CBRE expects further polarization in European real estate investment markets (EU)
Friday 7 October 2011
Sovereign debt problems and divergent national economic performance will lead to increased polarization in European commercial real estate investment markets in Europe, CBRE revealed at its European Investment Market briefing at the annual Expo Real conference.
The polarization of prime and secondary commercial property markets, which has characterized the European real estate landscape over the last two years with investment interest highly concentrated at the prime end, is expected to continue for the foreseeable future and possibly intensify.
Very low returns on cash and top-rated government bonds make prime property yields relatively attractive, but with major economic uncertainties prevailing, property investors will focus on larger, more liquid markets and those perceived to have stronger economic fundamentals. CBRE anticipates that sustained competition for core assets will support robust pricing for prime quality property.
Speaking at Expo Real, Dr. Peter Damesick, EMEA Chief Economist for CBRE, said: “Current drivers among both equity-based and debt-financed investors are leading to a concentration on prime quality assets in core markets. This is becoming a crowded space where investors are finding it difficult to secure sufficient opportunities of the quality required. Meanwhile, in much of the rest of the market liquidity is limited and pricing much more uncertain. Heightened uncertainties created by the sovereign debt crisis and downgrades in growth expectations are reinforcing these trends.”
Outside the prime category, CBRE expects widening disparities in property pricing and performance depending on asset quality and local market conditions. Good secondary property in stronger markets with potential for asset management to add value will attract investor interest. Poorer quality secondary or tertiary property has a more challenging outlook with an ongoing lack of debt finance for investment. Pricing is untested in substantial parts of the secondary market in Europe and it is likely a significant proportion of low quality assets will only find purchasers at prices offering potential for high risk equity-style returns.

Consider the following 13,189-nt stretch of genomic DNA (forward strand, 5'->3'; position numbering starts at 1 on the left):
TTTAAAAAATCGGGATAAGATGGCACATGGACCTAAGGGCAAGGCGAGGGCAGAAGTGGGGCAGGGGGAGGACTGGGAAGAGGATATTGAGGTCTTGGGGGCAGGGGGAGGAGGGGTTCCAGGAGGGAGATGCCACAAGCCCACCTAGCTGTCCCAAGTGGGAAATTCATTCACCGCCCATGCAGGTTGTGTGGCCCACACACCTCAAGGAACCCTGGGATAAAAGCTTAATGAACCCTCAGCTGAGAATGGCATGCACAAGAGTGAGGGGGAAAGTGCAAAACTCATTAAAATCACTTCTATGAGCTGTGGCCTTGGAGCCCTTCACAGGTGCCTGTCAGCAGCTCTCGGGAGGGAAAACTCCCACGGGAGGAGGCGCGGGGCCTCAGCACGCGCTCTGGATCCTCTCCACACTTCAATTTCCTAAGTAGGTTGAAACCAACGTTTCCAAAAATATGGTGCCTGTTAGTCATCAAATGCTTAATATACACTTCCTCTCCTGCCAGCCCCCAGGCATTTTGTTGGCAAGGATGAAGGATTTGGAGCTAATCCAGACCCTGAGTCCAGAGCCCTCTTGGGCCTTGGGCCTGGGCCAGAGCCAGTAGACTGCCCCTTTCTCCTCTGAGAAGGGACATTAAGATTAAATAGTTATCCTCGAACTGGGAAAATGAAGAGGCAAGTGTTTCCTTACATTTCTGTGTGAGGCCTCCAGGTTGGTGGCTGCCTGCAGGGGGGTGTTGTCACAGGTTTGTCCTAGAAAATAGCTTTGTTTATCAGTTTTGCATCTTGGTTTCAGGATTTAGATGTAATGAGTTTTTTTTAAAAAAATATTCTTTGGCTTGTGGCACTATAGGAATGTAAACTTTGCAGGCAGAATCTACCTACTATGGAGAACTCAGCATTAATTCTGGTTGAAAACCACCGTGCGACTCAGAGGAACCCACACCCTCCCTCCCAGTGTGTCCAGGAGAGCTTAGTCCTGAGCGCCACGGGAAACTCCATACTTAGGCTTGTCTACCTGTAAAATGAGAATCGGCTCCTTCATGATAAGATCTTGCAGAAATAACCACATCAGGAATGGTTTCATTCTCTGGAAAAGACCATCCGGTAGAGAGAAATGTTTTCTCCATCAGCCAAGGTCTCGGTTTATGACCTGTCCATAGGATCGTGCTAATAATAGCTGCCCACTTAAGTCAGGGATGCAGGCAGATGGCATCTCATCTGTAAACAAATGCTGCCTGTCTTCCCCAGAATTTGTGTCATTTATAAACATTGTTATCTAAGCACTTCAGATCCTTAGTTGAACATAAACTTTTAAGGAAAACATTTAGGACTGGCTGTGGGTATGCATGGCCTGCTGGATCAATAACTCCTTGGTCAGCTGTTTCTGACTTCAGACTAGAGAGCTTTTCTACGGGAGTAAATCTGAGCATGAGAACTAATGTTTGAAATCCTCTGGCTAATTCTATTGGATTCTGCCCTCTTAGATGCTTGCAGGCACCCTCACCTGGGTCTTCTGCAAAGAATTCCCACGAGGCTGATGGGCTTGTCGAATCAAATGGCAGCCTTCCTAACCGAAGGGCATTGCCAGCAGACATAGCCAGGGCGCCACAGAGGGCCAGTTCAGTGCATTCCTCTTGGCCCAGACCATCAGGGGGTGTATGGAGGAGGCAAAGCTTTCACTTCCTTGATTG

At a sector level, retail property has taken a larger share of the European investment market in 2011, with the volume of purchases in H1 2011 up by 29% on a year earlier. Retail property investment was significantly stronger compared to 2010 activity in Germany, the Nordic countries and CEE.
CBRE’s analysis shows that real estate investment volumes in Italy and Spain were down by over 40% in the first half (H1) of 2011 compared to H2 2010. In Portugal, transactions declined by 80%. The much larger markets in the United Kingdom (UK) and France also saw reduced activity in the first half (H1) of 2011 compared with H2 2010, while Germany saw a 6% increase and Central and Eastern European (CEE) markets in aggregate recorded a 49% rise in investment volume.
Damesick added: “Total transaction activity in European real estate has slowed during 2011, especially in the southern European markets where sovereign debt problems are greatest. There has been a shift in capital flows in favor of Germany, Sweden and parts of CEE markets where investors perceive stronger economic fundaments. At the same time the polarization between prime and lesser quality secondary assets is being reinforced across European markets.”